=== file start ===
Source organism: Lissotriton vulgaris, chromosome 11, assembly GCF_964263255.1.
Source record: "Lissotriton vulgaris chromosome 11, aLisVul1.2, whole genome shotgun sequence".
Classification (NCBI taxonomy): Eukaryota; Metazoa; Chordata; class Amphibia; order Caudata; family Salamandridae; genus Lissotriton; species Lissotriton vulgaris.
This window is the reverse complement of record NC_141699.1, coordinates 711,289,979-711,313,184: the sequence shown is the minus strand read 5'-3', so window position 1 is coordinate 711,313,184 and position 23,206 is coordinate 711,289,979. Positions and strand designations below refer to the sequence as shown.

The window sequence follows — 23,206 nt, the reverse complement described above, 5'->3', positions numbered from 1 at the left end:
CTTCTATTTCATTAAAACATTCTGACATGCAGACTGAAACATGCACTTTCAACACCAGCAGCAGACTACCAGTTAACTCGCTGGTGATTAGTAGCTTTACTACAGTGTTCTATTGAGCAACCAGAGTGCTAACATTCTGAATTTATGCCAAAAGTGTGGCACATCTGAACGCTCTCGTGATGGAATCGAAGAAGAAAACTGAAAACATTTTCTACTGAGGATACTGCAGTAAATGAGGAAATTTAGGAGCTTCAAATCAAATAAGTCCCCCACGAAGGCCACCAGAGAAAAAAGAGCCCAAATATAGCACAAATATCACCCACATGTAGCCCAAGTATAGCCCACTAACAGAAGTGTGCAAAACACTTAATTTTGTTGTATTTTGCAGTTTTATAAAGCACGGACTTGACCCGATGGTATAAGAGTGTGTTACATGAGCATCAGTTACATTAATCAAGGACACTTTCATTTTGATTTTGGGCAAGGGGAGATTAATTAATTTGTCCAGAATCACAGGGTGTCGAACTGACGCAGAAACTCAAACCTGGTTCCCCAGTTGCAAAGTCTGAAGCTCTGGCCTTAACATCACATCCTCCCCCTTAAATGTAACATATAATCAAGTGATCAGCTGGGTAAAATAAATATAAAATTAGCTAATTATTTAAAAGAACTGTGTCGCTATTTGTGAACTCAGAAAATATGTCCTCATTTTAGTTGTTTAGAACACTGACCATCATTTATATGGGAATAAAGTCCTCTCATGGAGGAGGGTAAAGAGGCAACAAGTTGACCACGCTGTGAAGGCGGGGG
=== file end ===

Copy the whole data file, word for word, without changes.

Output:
Source organism: Lissotriton vulgaris, chromosome 11, assembly GCF_964263255.1.
Source record: "Lissotriton vulgaris chromosome 11, aLisVul1.2, whole genome shotgun sequence".
Classification (NCBI taxonomy): Eukaryota; Metazoa; Chordata; class Amphibia; order Caudata; family Salamandridae; genus Lissotriton; species Lissotriton vulgaris.
This window is the reverse complement of record NC_141699.1, coordinates 711,289,979-711,313,184: the sequence shown is the minus strand read 5'-3', so window position 1 is coordinate 711,313,184 and position 23,206 is coordinate 711,289,979. Positions and strand designations below refer to the sequence as shown.

The window sequence follows — 23,206 nt, the reverse complement described above, 5'->3', positions numbered from 1 at the left end:
CTTCTATTTCATTAAAACATTCTGACATGCAGACTGAAACATGCACTTTCAACACCAGCAGCAGACTACCAGTTAACTCGCTGGTGATTAGTAGCTTTACTACAGTGTTCTATTGAGCAACCAGAGTGCTAACATTCTGAATTTATGCCAAAAGTGTGGCACATCTGAACGCTCTCGTGATGGAATCGAAGAAGAAAACTGAAAACATTTTCTACTGAGGATACTGCAGTAAATGAGGAAATTTAGGAGCTTCAAATCAAATAAGTCCCCCACGAAGGCCACCAGAGAAAAAAGAGCCCAAATATAGCACAAATATCACCCACATGTAGCCCAAGTATAGCCCACTAACAGAAGTGTGCAAAACACTTAATTTTGTTGTATTTTGCAGTTTTATAAAGCACGGACTTGACCCGATGGTATAAGAGTGTGTTACATGAGCATCAGTTACATTAATCAAGGACACTTTCATTTTGATTTTGGGCAAGGGGAGATTAATTAATTTGTCCAGAATCACAGGGTGTCGAACTGACGCAGAAACTCAAACCTGGTTCCCCAGTTGCAAAGTCTGAAGCTCTGGCCTTAACATCACATCCTCCCCCTTAAATGTAACATATAATCAAGTGATCAGCTGGGTAAAATAAATATAAAATTAGCTAATTATTTAAAAGAACTGTGTCGCTATTTGTGAACTCAGAAAATATGTCCTCATTTTAGTTGTTTAGAACACTGACCATCATTTATATGGGAATAAAGTCCTCTCATGGAGGAGGGTAAAGAGGCAACAAGTTGACCACGCTGTGAAGGCGGGGG